[T]his was snow with a job to do, snow that would cause everything to grind to a halt: buses and taxis, the underground, the people, the shops, the law, the government. All these years gone by, and he still didn’t know what it was with the British and snow. Pull on your boots, wear gloves, spread a little salt and put shovels in the hands of the right people: what was so difficult about that? But no, let any kind of weather turn up looking grim and the country went into shock.
On spy games –
Martin has been playing this game for a long time, and knows that, like those of politicians, all spies’ lives end in failure. The best among them fade away with no one having suspected their true calling; for others, the end comes sooner, and that is all. It is part of the game.
On suicidal thoughts –
For the first ever time, it struck him: if this was what he had to look forward to, should he maybe just bow out?
It wasn’t a moment of illumination; more a taking-on-board of something found at the back of his mind. Not the answer, necessarily, because something might turn up, but still: a way out of his current predicament; a means of avoiding the humiliations piling up ahead, like a roadblock designed by Kafka. He could simply pull the switch. The thought didn’t fill him with a sense of triumph, but the fact that it didn’t fill him with dread struck a deeper chord. It was said that people who talked about killing themselves never actually did so. And he wondered if those people who did had had moments similar to this one; whether their first inkling that that big word, suicide, had specific relevance to themselves arrived not hand-in-hand with calamity but during an ordinary day; and whether it felt to them, as it did to him, opening an envelope addressed to The Occupier, and finding their own name on the letter within.
We see London in winter. I don’t recall Herron setting any of his previous Slough House books when it’s been snowing and there are some great impressions of the city slowing to a halt over a little bit of snow.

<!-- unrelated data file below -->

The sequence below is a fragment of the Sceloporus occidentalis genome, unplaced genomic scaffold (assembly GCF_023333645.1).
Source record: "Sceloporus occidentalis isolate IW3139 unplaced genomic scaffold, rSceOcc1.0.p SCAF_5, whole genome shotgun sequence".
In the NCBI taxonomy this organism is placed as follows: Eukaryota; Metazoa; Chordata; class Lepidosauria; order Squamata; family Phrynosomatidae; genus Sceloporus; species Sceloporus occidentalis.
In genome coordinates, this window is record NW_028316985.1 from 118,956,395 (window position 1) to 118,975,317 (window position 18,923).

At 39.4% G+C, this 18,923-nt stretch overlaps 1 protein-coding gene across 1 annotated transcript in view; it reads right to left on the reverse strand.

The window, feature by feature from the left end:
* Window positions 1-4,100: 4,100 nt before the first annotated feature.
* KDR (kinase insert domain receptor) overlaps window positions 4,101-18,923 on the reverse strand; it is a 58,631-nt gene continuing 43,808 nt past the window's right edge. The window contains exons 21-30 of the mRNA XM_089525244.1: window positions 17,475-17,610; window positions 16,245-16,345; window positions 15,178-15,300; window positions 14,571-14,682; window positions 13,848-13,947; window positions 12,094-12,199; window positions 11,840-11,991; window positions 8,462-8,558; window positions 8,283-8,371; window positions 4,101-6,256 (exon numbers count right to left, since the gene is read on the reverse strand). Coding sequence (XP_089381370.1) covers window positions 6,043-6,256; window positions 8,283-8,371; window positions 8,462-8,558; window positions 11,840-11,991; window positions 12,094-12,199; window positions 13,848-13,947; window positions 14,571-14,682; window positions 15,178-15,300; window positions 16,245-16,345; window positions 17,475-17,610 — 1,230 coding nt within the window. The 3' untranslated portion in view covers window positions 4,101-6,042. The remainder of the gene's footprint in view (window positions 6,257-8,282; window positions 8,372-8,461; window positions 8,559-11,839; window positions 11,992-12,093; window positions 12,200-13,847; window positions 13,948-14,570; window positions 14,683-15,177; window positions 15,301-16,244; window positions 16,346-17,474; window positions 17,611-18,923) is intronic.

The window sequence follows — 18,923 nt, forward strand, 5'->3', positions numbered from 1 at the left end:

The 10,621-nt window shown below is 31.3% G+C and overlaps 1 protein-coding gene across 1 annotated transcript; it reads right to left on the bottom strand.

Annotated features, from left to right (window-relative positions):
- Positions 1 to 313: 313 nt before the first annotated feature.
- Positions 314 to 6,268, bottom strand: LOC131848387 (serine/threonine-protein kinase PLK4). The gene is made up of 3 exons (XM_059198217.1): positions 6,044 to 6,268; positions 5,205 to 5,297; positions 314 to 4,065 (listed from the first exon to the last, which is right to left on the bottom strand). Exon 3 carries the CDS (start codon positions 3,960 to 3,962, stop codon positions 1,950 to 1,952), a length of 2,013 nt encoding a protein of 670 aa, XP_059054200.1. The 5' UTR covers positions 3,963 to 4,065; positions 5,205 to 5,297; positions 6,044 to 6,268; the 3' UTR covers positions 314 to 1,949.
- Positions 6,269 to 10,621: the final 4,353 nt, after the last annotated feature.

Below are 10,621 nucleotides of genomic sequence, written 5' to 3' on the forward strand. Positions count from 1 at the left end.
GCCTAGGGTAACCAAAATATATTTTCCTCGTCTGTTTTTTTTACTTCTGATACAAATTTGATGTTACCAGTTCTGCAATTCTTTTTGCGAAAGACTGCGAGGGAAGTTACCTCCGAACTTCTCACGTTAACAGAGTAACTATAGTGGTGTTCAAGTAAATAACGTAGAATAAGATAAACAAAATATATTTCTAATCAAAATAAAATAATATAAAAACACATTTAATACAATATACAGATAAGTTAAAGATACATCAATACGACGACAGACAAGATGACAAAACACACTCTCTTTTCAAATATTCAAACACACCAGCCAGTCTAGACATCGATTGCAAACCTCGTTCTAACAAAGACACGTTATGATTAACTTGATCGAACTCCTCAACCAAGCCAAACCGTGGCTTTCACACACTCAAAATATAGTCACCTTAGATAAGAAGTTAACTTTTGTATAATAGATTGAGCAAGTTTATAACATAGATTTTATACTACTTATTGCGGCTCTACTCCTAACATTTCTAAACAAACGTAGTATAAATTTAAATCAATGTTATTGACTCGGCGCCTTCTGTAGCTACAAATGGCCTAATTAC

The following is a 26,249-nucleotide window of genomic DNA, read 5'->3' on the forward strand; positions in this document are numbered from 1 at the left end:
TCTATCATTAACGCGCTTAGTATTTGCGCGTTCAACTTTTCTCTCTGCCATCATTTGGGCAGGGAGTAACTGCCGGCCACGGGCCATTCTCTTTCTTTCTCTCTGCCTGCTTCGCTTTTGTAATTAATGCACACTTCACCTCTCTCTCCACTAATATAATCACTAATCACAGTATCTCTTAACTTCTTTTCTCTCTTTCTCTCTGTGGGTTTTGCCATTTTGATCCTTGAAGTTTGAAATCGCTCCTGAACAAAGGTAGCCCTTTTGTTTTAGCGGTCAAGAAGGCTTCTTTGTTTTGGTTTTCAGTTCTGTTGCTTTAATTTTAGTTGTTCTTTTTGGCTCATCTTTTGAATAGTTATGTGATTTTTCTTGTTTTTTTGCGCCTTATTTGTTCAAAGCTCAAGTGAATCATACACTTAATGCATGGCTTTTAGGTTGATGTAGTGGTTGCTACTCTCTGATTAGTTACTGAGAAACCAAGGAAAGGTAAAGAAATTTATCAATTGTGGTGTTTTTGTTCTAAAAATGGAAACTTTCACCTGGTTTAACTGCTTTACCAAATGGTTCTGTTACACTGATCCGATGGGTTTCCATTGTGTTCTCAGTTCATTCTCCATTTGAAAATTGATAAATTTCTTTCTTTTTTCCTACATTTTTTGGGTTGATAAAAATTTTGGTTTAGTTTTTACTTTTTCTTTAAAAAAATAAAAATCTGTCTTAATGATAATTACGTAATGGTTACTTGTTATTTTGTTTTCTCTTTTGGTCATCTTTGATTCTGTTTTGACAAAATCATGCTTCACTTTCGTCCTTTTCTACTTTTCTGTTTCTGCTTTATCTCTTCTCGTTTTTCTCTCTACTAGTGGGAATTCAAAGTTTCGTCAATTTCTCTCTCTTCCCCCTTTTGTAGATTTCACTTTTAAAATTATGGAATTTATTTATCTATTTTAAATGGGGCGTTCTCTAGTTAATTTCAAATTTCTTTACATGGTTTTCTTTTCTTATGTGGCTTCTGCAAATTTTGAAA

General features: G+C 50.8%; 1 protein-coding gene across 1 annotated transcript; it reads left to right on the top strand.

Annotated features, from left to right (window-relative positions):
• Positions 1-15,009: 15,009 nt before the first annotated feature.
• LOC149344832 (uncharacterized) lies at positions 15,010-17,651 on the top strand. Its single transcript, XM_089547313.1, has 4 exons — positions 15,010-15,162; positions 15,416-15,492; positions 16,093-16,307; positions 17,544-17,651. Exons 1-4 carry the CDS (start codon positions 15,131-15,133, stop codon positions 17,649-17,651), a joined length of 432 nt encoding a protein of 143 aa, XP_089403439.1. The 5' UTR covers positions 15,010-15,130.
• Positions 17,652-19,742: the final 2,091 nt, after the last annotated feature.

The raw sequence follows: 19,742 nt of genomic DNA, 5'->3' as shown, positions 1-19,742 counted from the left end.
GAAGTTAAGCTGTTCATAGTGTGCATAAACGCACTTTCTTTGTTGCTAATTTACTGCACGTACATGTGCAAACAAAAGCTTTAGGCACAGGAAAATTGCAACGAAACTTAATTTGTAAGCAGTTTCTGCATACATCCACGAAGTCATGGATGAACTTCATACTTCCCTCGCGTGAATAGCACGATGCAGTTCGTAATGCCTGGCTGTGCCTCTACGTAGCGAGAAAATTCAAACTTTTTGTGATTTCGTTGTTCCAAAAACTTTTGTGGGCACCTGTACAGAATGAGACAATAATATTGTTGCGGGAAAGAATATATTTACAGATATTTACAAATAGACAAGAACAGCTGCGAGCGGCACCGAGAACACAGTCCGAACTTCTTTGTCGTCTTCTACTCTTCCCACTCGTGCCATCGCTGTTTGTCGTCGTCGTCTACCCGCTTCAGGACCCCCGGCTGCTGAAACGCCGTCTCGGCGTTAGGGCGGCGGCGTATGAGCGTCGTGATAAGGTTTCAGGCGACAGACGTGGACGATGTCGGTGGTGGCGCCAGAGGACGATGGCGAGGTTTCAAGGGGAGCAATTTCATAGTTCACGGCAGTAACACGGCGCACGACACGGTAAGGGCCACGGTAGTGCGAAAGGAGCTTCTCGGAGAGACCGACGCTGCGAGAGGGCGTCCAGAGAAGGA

We also get to see a bit more of the layout of the Regent’s Park headquarters of MI5. Bachelor finds refuge in the overnight accommodations that they have available to staff when dealing with a ongoing crisis that doesn’t let them go home.
Continuing Herron’s tradition of using real locations as settings for his stories Fischer’s, located in London’s Marylebone neighborhood, plays a key role in the story. Fischer’s is an Viennaese style restaurant and from the pictures certainly looks like a fun place to visit and an unlikely spot for a bit of spy business.
For the Collector
The Drop is to be released as a paperback and hardcover in the UK. Released under the title The Marylebone Drop in the US it’s only receiving a paperback release.
Signed UK copies are available from both Goldsboro Books and VJ Books and given Herron’s typical touring schedule my guess is that there will also be opportunities to get it signed next year when Slough House 6 is released.
The Drop is worthy follow up to Herron’s previous novella The List. Herron seems to take great delight in putting his creations through the ringer for our reading pleasure. I hope it’s his plan to continue to follow this story thread in novella form before collecting the complete saga together in a book.
Next up will be a look at book 6 in the Slough House series due out in June 2019.